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UW Today
Southeast U.S. field work measures mercury, smog
July 9, 2013

Dozens of atmospheric scientists, including three University of Washington faculty members, are taking part in what’s being described as one of the largest atmospheric field campaigns in decades.

The six-week Southeast Atmosphere Study, through July 15, includes scientists from more than 30 different institutions. Together they are studying how pollutants combine with natural vegetation emissions to affect climate and air quality in the Southeastern U.S.

Despite some thunderstorms the campaign is going well, said Dan Jaffe, an atmospheric sciences professor at UW Bothell. He is coordinating air measurements aboard a C-130 military transport plane operated by the National Science Foundation and the National Center for Atmospheric Research.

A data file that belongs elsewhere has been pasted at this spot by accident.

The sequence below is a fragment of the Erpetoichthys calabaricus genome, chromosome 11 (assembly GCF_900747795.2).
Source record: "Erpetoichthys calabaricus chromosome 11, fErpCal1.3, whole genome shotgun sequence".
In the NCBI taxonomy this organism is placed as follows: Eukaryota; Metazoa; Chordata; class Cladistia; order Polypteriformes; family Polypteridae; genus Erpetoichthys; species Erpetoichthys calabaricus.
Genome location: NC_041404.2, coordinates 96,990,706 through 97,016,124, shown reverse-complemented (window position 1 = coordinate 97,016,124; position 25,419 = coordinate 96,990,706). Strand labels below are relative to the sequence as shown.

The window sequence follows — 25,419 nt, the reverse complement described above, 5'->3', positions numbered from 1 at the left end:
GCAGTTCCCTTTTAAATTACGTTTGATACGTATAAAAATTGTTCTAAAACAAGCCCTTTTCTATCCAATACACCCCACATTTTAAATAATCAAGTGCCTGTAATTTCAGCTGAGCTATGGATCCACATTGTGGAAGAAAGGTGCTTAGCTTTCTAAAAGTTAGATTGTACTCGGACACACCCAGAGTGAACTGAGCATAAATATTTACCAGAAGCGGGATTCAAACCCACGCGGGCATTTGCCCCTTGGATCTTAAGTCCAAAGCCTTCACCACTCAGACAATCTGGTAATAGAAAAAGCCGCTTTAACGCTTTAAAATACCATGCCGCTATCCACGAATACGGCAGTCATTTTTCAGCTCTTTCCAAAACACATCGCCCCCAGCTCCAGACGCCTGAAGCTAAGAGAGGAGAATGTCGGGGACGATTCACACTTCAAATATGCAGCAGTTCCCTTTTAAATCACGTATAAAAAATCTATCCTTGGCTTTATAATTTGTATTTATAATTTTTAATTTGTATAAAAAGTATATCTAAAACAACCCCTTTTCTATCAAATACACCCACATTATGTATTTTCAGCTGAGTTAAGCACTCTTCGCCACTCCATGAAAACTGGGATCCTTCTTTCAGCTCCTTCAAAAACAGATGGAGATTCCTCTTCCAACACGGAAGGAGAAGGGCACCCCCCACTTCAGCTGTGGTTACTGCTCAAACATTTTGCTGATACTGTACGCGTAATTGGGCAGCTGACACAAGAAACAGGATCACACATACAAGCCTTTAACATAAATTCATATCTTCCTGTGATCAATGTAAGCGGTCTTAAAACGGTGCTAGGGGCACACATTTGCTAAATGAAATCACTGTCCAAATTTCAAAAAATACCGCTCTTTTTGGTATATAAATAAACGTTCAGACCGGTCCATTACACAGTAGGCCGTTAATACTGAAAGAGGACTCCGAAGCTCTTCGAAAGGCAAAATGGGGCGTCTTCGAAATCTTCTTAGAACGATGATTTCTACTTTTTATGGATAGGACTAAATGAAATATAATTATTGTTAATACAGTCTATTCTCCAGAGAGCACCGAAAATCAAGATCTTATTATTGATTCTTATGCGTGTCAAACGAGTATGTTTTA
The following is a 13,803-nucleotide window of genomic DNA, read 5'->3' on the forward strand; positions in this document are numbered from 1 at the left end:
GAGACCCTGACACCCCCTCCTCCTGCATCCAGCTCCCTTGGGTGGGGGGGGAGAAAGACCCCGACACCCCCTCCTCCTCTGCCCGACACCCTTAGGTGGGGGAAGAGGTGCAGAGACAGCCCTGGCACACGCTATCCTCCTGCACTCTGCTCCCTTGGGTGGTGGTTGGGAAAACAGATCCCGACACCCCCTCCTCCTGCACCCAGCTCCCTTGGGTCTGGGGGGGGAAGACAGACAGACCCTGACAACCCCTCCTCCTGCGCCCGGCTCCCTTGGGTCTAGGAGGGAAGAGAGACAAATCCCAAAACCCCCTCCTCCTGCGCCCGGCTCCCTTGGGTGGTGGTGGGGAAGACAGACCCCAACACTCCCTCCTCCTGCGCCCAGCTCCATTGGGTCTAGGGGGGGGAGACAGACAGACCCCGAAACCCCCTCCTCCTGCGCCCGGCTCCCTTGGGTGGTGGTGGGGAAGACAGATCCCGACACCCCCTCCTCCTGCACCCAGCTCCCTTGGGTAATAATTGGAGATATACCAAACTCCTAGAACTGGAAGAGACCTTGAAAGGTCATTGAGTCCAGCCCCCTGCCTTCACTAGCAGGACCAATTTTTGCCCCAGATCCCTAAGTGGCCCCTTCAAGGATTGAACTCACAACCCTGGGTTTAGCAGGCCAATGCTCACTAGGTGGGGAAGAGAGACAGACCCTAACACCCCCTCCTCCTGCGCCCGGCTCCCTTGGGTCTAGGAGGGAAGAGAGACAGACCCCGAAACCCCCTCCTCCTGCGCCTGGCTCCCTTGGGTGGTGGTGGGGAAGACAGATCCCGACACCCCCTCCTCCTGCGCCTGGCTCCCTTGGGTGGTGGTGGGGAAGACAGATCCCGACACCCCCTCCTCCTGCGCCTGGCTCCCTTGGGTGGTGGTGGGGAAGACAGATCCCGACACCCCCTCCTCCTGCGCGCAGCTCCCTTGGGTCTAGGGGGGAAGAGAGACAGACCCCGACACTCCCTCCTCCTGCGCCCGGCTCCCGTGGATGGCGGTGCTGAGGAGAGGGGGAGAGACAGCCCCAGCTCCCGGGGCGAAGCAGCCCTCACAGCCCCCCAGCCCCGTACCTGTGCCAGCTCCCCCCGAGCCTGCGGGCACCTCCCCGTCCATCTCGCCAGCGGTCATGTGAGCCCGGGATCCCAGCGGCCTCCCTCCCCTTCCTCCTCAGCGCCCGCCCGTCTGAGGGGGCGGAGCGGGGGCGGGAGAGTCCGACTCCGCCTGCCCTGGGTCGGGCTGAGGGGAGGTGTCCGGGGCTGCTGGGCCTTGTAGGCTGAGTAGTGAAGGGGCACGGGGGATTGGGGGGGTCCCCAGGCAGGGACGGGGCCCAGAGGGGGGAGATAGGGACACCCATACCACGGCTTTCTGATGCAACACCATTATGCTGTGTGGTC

“We’re getting some very exciting data,” Jaffe said.

Flights out of Smyrna, Tenn., have gone as far as eastern Texas and central Pennsylvania, and above the coal-fired power plants of the Ohio River Valley. This week flights will go to the Atlantic coast and down to the Gulf of Mexico.

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